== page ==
Banks Need Data Providers to Grapple With the Changes in KYB Compliance

Charles Zhu, vice president of product at Enigma, said “know your business” (KYB) mandates can be onerous on financial institutions (FIs) building an in-house compliance process. 

But for forward-thinking FIs, the benefits of harnessing data can extend well beyond the confines of satisfying compliance mandates.  

That same data, he said, can help banks serve their small enterprise clients more effectively, with innovative new products and services. 

Rapidly Changing Regulatory Environment

As he noted, the foundational regulation of KYB “is relatively recent.” Know-your-customer initiatives can be traced back to the Patriot Act, passed by Congress and signed into law in the wake of the 9/11 attacks, and so have had more than 20 years to evolve.  

But KYB efforts and mandates were formed in the wake of the publishing of the Panama Papers just seven years ago. Legislators and regulators passed KYB legislation to try to close loopholes where individuals have been able to hide fraud or other illicit activities masked by various companies here and abroad.  

Much more recently, the INFORM Consumers Act has dictated that online marketplaces need to collect and analyze more data about just who’s selling on their platforms. Moreover, new rules, he said, are in the offing from the Financial Crimes Enforcement Network (FinCEN) that will include details on the data that must be collected regarding ultimate beneficial owners – or anyone with more than a 25% stake in a business. 

“This is a really rapid pace of regulation,” Zhu said. Many banks are spending as much as 5% of revenues — and even more — to remain in compliance, and the cut of the top line is growing. 

The regulation is gaining ground in a financial services arena where many businesses have gone digital and supply chains have grown increasingly complex.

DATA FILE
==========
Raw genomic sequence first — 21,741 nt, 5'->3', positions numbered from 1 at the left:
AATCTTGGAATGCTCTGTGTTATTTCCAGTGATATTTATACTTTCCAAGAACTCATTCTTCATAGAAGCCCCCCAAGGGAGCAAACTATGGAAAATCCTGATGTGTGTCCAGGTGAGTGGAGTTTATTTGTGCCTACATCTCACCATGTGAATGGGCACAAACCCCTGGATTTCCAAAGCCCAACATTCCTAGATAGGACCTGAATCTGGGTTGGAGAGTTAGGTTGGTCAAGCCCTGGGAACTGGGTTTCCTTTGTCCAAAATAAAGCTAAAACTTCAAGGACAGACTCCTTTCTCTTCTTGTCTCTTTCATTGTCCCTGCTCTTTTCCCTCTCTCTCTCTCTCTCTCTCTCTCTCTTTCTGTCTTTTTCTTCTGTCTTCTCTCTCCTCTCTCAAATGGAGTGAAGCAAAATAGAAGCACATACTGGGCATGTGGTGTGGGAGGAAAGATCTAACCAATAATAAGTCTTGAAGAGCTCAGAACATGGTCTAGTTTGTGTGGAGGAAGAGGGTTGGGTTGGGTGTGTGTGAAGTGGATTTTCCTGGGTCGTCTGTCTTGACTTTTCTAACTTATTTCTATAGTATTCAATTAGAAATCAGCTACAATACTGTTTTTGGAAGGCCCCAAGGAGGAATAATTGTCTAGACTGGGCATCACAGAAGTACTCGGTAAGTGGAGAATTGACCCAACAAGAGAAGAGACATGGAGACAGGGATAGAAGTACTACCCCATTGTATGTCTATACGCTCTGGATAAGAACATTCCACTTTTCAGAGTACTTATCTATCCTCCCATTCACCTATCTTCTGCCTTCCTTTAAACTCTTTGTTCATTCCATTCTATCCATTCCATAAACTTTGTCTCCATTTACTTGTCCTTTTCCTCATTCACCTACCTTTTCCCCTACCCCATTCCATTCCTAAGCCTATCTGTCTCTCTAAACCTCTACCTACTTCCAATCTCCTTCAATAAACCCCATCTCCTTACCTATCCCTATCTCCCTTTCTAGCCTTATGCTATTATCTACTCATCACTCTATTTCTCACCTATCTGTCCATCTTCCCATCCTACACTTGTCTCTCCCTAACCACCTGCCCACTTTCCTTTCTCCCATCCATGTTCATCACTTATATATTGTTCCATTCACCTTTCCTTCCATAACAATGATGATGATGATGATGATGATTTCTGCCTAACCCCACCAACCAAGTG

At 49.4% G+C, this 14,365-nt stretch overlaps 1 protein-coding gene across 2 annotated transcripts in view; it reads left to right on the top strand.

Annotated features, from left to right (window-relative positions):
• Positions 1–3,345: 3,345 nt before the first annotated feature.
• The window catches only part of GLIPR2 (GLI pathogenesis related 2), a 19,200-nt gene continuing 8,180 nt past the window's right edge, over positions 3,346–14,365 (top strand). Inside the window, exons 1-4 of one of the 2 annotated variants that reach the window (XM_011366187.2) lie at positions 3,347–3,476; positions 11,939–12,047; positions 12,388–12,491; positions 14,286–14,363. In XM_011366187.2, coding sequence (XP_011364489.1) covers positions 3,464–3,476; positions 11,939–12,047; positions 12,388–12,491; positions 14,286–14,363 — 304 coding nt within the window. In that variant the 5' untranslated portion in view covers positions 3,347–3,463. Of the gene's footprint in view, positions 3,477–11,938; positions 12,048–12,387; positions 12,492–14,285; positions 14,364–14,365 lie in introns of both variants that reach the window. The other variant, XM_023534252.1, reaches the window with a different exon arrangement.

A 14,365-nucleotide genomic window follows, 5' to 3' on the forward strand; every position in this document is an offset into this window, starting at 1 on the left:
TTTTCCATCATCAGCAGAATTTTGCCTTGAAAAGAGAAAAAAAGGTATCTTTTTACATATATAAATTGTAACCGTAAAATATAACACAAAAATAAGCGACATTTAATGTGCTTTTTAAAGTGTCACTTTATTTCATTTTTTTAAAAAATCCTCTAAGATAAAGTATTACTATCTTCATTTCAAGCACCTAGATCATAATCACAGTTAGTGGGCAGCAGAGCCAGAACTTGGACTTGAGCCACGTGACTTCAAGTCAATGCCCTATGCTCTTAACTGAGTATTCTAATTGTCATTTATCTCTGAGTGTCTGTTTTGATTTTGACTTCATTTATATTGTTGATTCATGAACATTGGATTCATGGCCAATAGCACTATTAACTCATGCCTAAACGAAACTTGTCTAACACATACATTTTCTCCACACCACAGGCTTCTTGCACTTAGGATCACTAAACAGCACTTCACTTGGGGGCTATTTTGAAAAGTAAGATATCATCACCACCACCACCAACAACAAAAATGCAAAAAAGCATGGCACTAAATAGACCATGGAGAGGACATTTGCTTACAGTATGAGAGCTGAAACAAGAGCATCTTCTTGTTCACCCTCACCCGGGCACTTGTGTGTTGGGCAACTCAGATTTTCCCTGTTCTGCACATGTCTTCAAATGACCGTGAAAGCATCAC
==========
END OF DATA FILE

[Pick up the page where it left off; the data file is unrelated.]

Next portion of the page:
“The ability to hide fraud, to be a sanctioned entity or individual and hide inside a company, is easier than ever before,” he said.  

Amid this change, there may be some confusion among FIs about who has to comply, the data that need to be collected, and how to meet the ever-evolving standards of KYB. 

The data, as traditionally collected, no longer suffices. The age-old processes of getting it all down on paper no longer apply, Zhu said. FIs have historically done a good job of due diligence, he said, but the process needs to be more seamless and frictionless in the digital age — and (legitimate) customers should not have to wait months and juggle a hypothetical 10 pieces of mail to open up accounts with an FI. 

“There needs to be a much more automated way to collect the information,” Zhu said.

Automatic checks of Secretary of State filings and automatic checks of businesses and their owners against various watchlists as businesses onboard at an FI are part of that process. FinTechs, in particular, he said, are also in need of better reporting standards, as several were fined in the wake of various crypto-related investigations that turned up various gaps in reporting and transparency. 

The pain points of automating this process have stemmed from the fact that, as Zhu explained it, many FIs have tried to conduct all of their KYB and KYC activities in-house, with teams of staffers dedicated to manual data collection and checking business and owner names against various sanctions lists.  

Zhu said the slow pace and the manual reviews “can lead to a significant amount of lost customers,” who will onboard at an FI who can approve them more quickly. A hybrid approach working in-house and with providers who instantly approve businesses such as Enigma, he said, can cut down on the manual processes — the hit to the top line — while saving time. 

Zhu said there’s a positive ripple effect gleaned by embracing that hybrid approach and by automating some of the back-end functions. 

Banks, he said, can use KYB compliance data collected about both small- to medium-sized businesses (SMBs) and enterprise clients as they’re onboarded to tailor new offerings to those same clients.  

The data can both improve loan underwriting and give “better intelligence on sales and marketing,” Zhu said. “One of the biggest challenges FIs face is being able to ‘auto approve’ the right businesses. And so having this broader, better data about SMBs really helps instantly verify and approve more businesses.”

Granular insight into a business’s credit and debit card revenues — and that they are using a certain card processor (with the aid of Enigma’s platform) — can help point the way to improving direct deposit account experiences or offering more tailored lines of credit. These are the kinds of offers that cement SMB relationships in an environment where small business lending has been pressured, he said. 

“When you’re buying data for KYB,” he told PYMNTS, “you might as well get every aspect of intelligence upfront about a business … that winds up being a case of ‘KYB Plus.’”